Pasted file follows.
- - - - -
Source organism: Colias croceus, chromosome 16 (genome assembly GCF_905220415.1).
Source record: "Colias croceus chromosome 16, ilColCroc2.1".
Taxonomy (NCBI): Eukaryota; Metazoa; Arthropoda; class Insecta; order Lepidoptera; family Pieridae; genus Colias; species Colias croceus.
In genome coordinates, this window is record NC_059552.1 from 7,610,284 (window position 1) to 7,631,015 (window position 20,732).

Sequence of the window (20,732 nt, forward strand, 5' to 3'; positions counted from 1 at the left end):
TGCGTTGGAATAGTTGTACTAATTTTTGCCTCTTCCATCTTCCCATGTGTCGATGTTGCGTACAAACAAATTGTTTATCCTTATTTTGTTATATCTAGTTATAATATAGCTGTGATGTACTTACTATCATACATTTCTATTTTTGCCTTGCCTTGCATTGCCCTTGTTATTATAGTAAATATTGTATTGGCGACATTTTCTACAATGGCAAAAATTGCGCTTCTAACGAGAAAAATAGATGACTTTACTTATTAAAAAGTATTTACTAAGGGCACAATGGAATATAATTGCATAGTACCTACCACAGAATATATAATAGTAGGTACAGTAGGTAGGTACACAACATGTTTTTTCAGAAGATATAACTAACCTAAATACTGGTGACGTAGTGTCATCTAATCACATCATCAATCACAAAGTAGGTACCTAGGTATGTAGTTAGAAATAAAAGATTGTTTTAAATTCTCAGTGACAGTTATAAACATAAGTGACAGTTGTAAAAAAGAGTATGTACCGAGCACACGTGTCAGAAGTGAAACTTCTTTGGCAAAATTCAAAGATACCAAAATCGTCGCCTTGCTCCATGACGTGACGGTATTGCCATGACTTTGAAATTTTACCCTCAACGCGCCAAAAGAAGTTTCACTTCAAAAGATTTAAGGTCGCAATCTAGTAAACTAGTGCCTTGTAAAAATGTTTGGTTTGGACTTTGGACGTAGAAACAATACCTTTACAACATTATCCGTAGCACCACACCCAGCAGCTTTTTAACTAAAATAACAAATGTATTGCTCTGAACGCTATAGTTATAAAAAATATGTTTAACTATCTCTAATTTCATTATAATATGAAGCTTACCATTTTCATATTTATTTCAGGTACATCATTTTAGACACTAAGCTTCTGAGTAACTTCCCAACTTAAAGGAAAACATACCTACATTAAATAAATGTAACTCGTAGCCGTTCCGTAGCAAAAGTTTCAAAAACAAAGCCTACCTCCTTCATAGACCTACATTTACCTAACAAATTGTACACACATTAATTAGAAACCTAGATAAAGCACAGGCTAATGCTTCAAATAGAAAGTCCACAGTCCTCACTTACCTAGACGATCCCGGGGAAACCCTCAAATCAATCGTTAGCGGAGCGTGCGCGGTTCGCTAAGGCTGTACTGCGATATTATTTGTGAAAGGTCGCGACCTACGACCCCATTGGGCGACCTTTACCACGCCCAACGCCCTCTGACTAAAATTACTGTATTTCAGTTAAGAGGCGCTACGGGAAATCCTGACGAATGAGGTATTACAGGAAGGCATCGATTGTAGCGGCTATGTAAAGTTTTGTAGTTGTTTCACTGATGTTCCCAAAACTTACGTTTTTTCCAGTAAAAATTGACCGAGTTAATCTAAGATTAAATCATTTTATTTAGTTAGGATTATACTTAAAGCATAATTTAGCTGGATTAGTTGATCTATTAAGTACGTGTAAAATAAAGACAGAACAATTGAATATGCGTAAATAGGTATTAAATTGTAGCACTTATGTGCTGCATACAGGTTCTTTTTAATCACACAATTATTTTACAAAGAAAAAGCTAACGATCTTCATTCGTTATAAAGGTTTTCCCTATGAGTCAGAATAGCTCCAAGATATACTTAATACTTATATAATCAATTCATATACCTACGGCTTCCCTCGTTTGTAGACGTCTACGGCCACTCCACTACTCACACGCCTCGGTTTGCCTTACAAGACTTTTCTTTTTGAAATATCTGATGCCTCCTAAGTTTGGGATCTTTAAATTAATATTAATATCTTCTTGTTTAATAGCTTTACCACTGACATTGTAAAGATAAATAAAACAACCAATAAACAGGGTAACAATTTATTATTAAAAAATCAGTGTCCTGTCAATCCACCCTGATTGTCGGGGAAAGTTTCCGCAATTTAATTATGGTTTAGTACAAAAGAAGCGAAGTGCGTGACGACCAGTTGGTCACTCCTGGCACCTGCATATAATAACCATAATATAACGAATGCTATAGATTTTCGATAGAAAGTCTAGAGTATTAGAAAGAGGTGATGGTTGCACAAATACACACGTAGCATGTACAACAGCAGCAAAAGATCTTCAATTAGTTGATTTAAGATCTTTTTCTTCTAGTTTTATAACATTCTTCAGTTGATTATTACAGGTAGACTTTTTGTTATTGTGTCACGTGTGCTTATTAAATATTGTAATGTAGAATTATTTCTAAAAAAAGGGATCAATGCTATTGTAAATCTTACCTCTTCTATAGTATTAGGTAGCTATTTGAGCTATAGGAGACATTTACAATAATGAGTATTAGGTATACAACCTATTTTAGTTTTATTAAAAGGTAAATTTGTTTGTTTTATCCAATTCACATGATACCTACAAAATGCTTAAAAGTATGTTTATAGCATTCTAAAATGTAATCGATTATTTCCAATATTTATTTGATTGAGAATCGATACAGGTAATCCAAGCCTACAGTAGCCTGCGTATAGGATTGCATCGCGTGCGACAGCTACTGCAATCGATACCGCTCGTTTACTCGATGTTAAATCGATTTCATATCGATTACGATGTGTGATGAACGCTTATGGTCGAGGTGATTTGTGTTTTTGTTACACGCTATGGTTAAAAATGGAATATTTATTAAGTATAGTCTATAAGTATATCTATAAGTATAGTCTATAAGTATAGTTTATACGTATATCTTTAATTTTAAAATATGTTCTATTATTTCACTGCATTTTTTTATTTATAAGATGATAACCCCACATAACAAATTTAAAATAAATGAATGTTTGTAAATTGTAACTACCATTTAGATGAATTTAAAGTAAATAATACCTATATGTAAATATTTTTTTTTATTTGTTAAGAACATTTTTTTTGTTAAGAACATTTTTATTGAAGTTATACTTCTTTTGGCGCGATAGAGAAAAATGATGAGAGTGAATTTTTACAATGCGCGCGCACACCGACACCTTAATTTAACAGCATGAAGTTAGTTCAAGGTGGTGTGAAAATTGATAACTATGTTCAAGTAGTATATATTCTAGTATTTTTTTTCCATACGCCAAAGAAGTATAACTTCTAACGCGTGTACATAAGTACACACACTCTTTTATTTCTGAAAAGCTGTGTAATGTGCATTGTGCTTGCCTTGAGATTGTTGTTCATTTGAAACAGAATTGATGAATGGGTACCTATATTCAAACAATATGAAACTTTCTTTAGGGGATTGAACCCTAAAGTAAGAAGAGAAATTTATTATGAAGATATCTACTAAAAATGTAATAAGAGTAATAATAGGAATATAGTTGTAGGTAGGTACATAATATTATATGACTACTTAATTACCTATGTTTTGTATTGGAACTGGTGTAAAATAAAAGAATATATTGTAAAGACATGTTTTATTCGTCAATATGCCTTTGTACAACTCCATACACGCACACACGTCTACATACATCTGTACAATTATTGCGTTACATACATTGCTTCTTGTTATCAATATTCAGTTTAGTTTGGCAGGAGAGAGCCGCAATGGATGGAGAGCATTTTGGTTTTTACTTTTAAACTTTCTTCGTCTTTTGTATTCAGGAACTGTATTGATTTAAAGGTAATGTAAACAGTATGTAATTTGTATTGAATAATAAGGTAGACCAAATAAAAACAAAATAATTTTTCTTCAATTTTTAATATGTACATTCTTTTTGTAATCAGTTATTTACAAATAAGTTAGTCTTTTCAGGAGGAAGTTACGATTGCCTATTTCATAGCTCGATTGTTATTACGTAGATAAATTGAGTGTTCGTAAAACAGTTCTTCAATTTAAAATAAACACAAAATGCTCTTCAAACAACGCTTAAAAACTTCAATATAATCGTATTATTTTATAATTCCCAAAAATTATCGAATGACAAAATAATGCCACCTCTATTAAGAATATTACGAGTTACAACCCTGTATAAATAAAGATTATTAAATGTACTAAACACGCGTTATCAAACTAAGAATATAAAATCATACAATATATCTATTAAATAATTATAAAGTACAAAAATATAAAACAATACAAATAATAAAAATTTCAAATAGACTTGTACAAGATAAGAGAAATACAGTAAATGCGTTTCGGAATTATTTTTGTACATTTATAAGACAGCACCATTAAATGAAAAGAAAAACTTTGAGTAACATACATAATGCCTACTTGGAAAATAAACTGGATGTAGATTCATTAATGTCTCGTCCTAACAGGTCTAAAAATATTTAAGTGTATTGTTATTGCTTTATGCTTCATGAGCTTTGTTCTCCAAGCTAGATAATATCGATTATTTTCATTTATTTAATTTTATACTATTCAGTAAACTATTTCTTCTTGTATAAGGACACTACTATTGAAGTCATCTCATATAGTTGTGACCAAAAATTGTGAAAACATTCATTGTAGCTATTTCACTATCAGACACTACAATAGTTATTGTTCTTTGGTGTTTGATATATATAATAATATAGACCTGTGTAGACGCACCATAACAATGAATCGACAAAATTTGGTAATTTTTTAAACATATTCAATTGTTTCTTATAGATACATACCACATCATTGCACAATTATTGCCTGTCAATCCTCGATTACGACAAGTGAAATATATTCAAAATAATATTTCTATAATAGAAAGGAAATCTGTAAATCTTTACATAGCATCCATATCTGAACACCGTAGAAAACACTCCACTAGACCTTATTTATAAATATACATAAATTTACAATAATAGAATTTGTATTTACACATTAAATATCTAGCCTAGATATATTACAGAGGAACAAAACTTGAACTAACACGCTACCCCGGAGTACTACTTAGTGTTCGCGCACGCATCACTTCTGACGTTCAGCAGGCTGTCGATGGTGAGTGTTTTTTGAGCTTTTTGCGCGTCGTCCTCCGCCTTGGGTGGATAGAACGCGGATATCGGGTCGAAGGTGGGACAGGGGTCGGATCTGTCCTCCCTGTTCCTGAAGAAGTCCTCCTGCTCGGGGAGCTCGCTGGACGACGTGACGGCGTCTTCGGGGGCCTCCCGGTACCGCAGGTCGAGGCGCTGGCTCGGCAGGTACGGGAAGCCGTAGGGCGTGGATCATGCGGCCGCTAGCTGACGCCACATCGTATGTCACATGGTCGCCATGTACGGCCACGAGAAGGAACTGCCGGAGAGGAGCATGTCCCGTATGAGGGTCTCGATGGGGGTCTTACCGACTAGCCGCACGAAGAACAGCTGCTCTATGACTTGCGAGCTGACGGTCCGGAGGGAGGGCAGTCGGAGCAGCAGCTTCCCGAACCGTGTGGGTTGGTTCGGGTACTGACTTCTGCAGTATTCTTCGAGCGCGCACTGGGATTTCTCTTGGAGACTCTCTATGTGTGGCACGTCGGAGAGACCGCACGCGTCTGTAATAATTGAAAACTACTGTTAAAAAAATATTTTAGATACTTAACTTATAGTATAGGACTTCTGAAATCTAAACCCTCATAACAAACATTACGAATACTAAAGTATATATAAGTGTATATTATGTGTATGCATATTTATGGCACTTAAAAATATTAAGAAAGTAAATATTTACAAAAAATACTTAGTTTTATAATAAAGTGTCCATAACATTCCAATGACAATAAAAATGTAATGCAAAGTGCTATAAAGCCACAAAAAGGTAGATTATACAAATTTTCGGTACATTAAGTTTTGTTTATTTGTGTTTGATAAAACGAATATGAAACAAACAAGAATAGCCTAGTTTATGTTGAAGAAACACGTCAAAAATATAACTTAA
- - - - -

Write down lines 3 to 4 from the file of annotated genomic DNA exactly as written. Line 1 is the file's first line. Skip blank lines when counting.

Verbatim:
Taxonomy (NCBI): Eukaryota; Metazoa; Arthropoda; class Insecta; order Lepidoptera; family Pieridae; genus Colias; species Colias croceus.
In genome coordinates, this window is record NC_059552.1 from 7,610,284 (window position 1) to 7,631,015 (window position 20,732).